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Course unit, curriculum year 2023–2024

Bioceramics and Their Clinical Applications, 5 cr

Tampere University
Teaching periods
Active in period 1 (1.8.2023–22.10.2023)
Active in period 2 (23.10.2023–31.12.2023)
Active in period 3 (1.1.2024–3.3.2024)
Active in period 4 (4.3.2024–31.5.2024)
Course code
Language of instruction
Academic years
2021–2022, 2022–2023, 2023–2024
Level of study
Advanced studies
Grading scale
General scale, 0-5
Persons responsible
Responsible teacher:
Jonathan Massera
Responsible organisation
Faculty of Medicine and Health Technology 100 %
Coordinating organisation
MET Studies 100 %
Common learning outcomes
International outlook and global responsibility
Core content
  • The structure and mechanical properties of bioceramics.
  • Biological interactions of bioceramics with the body.
  • Fabrication of bioceramics.
  • Analysis methods of bioceramics.
  • Examples of different types of bioceramics and their clinical applications.
  • Bioceramics in dental implant
  • Bioceramics in cancer treatment
Complementary knowledge
  • The effect of crystalline and amorphous structures on the bioceramics bioactivity. The limitations of bioceramics mechanical properties in their possible clinical applications.
  • How the bioactivity of certain glasses is based on the basic chemistry and reaction pathways.
  • The factors that have to be considered when manufacturing bioactive ceramic coatings or bioactive glasses.
  • The chemistry of bioactive ceramics in in vitro studies. The composition of simulated body fluid.
  • Different bioactive ceramics classifications based on their bioactivity.
  • action of bioceramics on teeth sensitivity and fluoroapatite formation
  • Biocermics as drug delivery system. Bioceramics can be tailored to favor cancer prognosis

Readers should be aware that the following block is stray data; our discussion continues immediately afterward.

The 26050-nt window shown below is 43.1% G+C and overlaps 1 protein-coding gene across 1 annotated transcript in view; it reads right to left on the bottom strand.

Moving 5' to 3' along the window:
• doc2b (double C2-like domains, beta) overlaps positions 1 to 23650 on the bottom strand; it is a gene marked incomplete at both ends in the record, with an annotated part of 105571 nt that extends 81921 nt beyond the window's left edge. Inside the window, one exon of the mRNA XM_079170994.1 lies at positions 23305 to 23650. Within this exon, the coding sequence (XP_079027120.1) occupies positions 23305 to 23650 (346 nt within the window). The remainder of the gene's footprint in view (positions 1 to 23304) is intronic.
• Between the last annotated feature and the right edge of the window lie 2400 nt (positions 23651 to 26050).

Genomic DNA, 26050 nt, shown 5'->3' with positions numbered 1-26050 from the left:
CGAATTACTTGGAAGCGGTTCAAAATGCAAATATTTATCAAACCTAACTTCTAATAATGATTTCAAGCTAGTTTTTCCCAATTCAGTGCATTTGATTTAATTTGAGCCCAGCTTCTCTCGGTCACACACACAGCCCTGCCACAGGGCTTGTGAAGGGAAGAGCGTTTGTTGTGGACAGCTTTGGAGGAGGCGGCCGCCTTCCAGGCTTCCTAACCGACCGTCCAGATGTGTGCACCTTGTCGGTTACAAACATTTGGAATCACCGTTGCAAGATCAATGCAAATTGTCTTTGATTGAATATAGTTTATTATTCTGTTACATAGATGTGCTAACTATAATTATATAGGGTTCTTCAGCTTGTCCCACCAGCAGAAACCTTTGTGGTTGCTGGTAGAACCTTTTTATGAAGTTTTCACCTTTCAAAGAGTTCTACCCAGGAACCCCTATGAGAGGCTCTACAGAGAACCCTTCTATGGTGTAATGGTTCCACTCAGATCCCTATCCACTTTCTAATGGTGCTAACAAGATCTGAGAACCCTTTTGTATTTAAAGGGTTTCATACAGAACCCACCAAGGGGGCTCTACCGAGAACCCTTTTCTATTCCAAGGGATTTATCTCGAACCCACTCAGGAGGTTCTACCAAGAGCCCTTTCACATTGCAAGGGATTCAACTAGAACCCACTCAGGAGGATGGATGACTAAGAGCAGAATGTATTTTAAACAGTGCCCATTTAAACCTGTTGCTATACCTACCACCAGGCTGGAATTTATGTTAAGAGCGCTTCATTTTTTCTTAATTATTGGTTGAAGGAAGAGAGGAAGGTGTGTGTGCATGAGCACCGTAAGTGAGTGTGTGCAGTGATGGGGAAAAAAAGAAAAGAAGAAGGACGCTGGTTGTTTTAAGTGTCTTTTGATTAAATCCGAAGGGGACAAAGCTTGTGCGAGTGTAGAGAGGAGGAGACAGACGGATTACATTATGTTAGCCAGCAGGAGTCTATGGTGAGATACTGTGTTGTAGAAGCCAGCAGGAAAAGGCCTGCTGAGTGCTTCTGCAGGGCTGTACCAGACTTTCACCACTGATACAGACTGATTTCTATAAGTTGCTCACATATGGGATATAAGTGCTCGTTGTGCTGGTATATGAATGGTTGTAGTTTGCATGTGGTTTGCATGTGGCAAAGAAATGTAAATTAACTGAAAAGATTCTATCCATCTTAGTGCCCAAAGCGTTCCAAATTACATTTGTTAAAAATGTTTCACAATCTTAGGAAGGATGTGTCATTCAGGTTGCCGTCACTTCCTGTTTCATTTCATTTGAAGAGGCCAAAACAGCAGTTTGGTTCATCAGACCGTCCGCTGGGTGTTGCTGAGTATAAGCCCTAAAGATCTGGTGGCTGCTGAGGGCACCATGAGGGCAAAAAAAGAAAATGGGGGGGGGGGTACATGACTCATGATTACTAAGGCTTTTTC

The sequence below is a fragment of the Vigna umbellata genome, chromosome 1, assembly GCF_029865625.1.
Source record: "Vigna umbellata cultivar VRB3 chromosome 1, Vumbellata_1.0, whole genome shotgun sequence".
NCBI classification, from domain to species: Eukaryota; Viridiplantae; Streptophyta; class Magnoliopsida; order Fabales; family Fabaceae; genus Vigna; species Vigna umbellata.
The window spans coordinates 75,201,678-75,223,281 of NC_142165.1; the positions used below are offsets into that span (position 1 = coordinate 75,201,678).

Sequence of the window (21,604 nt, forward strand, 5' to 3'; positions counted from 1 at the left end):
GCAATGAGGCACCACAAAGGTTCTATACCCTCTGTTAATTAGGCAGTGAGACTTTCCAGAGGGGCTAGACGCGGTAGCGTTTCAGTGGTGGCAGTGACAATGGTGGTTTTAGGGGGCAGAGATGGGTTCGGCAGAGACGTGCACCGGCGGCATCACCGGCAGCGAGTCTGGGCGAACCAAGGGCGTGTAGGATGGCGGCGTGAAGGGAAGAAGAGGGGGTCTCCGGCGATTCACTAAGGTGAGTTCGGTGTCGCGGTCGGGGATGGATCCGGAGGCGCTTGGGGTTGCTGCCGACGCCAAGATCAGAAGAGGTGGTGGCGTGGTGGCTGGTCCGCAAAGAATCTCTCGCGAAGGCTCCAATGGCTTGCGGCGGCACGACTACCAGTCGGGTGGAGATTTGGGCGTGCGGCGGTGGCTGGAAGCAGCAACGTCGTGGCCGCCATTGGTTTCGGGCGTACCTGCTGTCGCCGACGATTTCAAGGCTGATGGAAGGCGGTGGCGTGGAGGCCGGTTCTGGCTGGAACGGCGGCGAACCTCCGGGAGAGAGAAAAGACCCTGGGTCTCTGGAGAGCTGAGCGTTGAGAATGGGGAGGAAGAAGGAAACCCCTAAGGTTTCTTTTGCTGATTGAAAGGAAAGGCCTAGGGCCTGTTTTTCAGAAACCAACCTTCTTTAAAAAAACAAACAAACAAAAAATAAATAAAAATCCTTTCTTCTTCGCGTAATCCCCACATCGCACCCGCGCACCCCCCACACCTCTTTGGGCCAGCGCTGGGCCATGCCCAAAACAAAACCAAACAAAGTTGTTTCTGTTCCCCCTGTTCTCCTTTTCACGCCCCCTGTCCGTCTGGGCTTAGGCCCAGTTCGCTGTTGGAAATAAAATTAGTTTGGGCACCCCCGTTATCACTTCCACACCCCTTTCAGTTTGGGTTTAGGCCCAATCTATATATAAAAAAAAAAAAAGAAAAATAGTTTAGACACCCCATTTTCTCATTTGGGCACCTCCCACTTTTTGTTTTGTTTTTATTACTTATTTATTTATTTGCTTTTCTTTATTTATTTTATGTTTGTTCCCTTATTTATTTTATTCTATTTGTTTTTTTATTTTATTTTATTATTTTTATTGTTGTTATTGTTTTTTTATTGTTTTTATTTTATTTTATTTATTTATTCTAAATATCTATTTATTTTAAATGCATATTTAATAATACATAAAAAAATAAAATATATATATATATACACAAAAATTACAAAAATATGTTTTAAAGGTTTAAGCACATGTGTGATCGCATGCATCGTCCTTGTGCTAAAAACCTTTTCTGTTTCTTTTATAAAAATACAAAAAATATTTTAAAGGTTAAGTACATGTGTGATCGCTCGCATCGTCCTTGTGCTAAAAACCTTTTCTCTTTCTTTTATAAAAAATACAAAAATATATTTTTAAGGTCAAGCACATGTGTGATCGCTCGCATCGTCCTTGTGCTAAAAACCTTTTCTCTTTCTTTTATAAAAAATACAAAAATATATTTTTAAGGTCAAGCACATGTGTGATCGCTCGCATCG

Specialist knowledge
  • How to control the bioactivity of bioceramics.
  • How different locations in the body affect the chemistry of bioactive glasses. Differences in chemistry of different bioactive glass products; monoliths, fibers, porous materials, fine powders, etc.
  • The benefits and problems of melt derived bioactive glasses and sol-gel derived bioactive glasses.
  • The limitations of bioactive ceramics in "in vitro" studying compared to "in vivo" studying. The formation of bond between bioactive ceramic and host bone.
  • Why bioactive glasses show bioactivity? The meaning of Silica in bioactive ceramics.
  • how bioactive glass can regenrate enamel?
  • Bioceramics and radiotherapy
Learning outcomes
Compulsory prerequisites
Further information
Learning material
Studies that include this course
Completion option 1
Pass the exam (grade at leats 1) AND present the group work/report
Completion of all options is required.

Participation in teaching

16.10.2023 10.12.2023
Active in period 1 (1.8.2023–22.10.2023)
Active in period 2 (23.10.2023–31.12.2023)


14.12.2023 14.12.2023
Active in period 2 (23.10.2023–31.12.2023)
24.01.2024 24.01.2024
Active in period 3 (1.1.2024–3.3.2024)
20.03.2024 20.03.2024
Active in period 4 (4.3.2024–31.5.2024)